Paul Barach, B.Sc., MD, MPH, Maj. (ret.)
visiting professor van het UMC Utrecht Kenniscentrum Patiëntveiligheid
Teams and team training in healthcare:
Do they make healthcare safer?
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Much of health care is performed by interdisciplinary teams – individuals with diverse specialized skills focused on a common task in a defined period of time and space, who must respond flexibly together to contingencies and share responsibility for outcomes. Traditional specialty centric clinical education and training are remiss because they assume that individuals acquire adequate competencies in teamwork passively without any formal training. Performance incentives in health care are targeted at individuals, and not at teams, as are job and other selection and assessment processes. With a few exceptions, risk management and liability data, morbidity and mortality conferences, and even quality improvement projects have not systematically addressed systems factors or teamwork issues. Substantial evidence suggests that teams routinely outperform individuals and are required to succeed in today’s complex work arenas where information and resources are widely distributed, technology is becoming more complicated, and workload is increasing. What is this evidence and how can these lessons be incorporate into healthcare training?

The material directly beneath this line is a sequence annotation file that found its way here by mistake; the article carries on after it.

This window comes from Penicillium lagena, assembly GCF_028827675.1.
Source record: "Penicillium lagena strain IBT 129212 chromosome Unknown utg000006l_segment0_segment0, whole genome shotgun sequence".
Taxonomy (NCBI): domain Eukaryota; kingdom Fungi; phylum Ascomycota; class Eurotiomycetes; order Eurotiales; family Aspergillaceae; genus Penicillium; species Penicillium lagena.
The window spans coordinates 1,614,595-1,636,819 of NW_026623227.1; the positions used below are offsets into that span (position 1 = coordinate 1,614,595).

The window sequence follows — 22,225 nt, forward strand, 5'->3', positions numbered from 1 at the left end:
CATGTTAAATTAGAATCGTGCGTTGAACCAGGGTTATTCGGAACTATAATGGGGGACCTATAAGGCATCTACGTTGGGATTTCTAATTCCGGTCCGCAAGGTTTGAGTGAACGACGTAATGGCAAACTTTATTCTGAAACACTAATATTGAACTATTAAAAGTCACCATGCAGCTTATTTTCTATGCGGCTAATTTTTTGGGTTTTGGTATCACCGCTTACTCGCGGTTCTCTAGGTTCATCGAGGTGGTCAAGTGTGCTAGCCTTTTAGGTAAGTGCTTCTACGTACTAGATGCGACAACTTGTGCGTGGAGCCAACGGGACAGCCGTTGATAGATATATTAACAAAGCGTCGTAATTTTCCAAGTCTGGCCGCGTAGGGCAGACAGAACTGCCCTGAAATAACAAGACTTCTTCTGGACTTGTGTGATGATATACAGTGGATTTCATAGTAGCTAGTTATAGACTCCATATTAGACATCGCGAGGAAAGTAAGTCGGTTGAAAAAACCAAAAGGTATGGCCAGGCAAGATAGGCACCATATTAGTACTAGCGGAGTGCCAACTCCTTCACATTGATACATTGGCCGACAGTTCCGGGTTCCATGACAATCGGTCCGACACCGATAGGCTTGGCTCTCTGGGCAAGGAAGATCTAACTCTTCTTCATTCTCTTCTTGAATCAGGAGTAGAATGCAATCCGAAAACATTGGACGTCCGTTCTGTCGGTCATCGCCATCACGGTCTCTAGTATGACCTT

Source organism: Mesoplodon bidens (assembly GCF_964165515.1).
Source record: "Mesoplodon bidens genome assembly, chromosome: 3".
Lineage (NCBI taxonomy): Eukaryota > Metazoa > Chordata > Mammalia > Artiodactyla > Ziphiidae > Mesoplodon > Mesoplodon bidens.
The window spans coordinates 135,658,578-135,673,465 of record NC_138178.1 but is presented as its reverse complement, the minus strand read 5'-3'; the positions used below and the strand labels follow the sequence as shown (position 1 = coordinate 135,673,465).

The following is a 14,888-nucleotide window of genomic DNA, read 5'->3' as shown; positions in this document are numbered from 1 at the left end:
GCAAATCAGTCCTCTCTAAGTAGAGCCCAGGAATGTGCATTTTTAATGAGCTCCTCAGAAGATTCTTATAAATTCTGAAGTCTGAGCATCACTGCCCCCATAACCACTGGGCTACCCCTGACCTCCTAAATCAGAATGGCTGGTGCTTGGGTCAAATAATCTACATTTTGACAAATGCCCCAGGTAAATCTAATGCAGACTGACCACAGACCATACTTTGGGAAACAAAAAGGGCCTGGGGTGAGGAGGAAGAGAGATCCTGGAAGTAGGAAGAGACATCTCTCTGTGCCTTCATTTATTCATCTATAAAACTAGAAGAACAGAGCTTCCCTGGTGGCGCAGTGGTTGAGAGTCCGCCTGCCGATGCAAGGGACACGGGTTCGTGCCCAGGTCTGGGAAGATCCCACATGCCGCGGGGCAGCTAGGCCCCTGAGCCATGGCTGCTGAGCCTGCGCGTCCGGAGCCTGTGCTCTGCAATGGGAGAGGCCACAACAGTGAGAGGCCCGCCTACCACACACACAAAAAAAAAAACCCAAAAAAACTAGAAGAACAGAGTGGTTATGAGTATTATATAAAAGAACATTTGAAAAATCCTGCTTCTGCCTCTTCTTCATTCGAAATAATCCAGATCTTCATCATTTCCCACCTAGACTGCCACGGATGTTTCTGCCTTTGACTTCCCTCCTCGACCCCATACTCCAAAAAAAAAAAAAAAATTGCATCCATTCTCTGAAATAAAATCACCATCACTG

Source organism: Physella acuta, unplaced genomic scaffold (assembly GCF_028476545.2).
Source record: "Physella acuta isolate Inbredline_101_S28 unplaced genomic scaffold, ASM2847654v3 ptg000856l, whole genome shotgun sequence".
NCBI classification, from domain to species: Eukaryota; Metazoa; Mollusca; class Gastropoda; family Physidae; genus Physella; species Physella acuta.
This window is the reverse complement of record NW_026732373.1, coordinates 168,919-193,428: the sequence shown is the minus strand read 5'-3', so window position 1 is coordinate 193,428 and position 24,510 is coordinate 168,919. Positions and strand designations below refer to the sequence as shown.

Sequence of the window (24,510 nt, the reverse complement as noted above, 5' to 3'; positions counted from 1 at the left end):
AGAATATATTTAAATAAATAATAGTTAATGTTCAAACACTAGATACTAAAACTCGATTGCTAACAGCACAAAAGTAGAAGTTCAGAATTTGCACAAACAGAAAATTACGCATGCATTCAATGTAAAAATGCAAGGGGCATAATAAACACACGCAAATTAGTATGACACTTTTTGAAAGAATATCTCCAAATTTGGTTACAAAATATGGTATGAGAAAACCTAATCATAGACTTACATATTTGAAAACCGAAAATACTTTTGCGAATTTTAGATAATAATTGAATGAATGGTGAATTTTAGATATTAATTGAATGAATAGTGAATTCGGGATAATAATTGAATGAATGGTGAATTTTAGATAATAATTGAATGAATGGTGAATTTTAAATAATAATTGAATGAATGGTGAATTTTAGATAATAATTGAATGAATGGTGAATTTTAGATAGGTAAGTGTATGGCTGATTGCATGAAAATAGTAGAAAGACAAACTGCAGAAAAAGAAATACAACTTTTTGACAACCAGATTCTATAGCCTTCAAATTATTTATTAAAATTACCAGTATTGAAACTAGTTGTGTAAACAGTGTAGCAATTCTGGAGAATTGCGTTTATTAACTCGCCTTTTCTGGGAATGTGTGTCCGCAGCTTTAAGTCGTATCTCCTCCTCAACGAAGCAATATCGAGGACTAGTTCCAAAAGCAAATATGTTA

Paul Barach is a board-certified practicing Anesthesiologist, with fellowship training in Cardiac Anesthesia, Critical Care medicine and human factors, at the Massachusetts General Hospital and Harvard Medical School where he trained and practiced. He has worked extensively with the World Health Organization, and the UK National Patient Safety Agency (NPSA) in advancing patient safety and quality improvement initiatives. He has been involved in designing simulation and team training for the last 5 years, he is lead consultant to the Department of Defense Healthcare Division /TRIcare patient safety program and helps guide the efforts on team training. He now is working as a visiting professor at the Center for Patient Safety, Utrecht University Medical Center.